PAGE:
The COVID-19 pandemic is unfolding in a world that is already experiencing a hunger crisis, one in which 2 billion people—one in every four people—do not have reliable access to enough nutritious and safe food.1 At the start of 2020, 690 million people were undernourished or chronically hungry, and UN agencies estimate that that figure could increase by over 130 million because of COVID-19. Severe food insecurity or a food crisis could nearly double to affect 270 million people by the end of the year.
Food insecurity is already increasing around the world. The population of people experiencing food insecurity in Latin America has tripled, and West and Central African food insecure populations have more than doubled. In Southern Africa, the food insecure population has increased by as much as 90%. 85% of people involved in CARE’s work in Lebanon already indicated that they had been forced to reduce the number of meals they ate even before the recent explosion rocked Beirut. Ethiopia estimates that 9 million more people will need food assistance. Wealthy nations are not immune to food insecurity either. In the U.S., at least 6 million people have registered for food benefits since the start of the pandemic. In the UK, one in four adults are struggling to access affordable food.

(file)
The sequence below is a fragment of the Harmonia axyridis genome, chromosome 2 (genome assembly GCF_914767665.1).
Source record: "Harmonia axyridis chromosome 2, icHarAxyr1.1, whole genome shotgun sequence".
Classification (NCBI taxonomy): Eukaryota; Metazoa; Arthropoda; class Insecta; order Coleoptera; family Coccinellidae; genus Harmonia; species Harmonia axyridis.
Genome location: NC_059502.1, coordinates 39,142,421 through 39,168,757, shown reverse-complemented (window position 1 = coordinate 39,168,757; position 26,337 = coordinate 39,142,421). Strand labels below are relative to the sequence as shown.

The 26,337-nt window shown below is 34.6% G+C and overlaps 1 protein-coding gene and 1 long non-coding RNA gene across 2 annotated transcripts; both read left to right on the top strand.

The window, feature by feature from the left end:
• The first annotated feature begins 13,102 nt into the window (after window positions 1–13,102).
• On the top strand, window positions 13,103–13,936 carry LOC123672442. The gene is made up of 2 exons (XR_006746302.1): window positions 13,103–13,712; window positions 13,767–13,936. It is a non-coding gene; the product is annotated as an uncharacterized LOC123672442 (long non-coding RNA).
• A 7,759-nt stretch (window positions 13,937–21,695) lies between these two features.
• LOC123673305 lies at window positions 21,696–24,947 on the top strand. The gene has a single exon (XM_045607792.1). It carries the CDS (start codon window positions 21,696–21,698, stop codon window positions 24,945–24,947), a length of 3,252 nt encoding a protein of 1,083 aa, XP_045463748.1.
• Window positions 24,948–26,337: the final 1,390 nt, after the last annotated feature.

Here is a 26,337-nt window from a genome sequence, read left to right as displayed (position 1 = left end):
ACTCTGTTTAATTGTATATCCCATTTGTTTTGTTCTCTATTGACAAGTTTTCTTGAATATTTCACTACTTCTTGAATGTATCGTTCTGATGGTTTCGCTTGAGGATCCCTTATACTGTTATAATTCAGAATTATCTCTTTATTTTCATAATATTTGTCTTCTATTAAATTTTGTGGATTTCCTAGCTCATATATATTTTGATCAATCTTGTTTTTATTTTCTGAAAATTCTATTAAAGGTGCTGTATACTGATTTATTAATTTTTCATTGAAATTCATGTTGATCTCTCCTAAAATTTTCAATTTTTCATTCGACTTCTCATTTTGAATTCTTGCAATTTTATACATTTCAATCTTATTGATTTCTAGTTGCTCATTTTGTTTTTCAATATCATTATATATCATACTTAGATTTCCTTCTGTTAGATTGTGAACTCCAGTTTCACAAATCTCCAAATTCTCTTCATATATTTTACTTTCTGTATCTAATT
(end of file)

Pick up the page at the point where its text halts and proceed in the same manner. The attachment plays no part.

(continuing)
The effects of the COVID-19 pandemic are exposing the existing flaws in food systems, many of which stem from gender inequalities and the unfair treatment of women and girls. Women and girls are the majority of food producers and food providers for their households, but their contributions are frequently unseen. Too often, women eat last and least. Prior to the explosion in Beirut, 85% of women CARE surveyed in Lebanon were already eating smaller portions, compared to only 57% of men. In Afghanistan, women and men are both missing meals, but women are missing one more day of meals each week than men.
Women lack the access, information, and inputs they need to fight food insecurity and malnutrition. In Mali, curfews related to the COVID-19 pandemic restrict the times women work in the fields, but not the hours men work, so women disproportionately struggle with food production. In Northeast Nigeria, women have lost access to the cash for work programs that allowed them to buy seeds and grow crops. In Morocco, women cannot even register for COVID-19 safety net programs unless they are widowed. In Vietnam, women are struggling to buy protein and vegetables to make a balanced diet.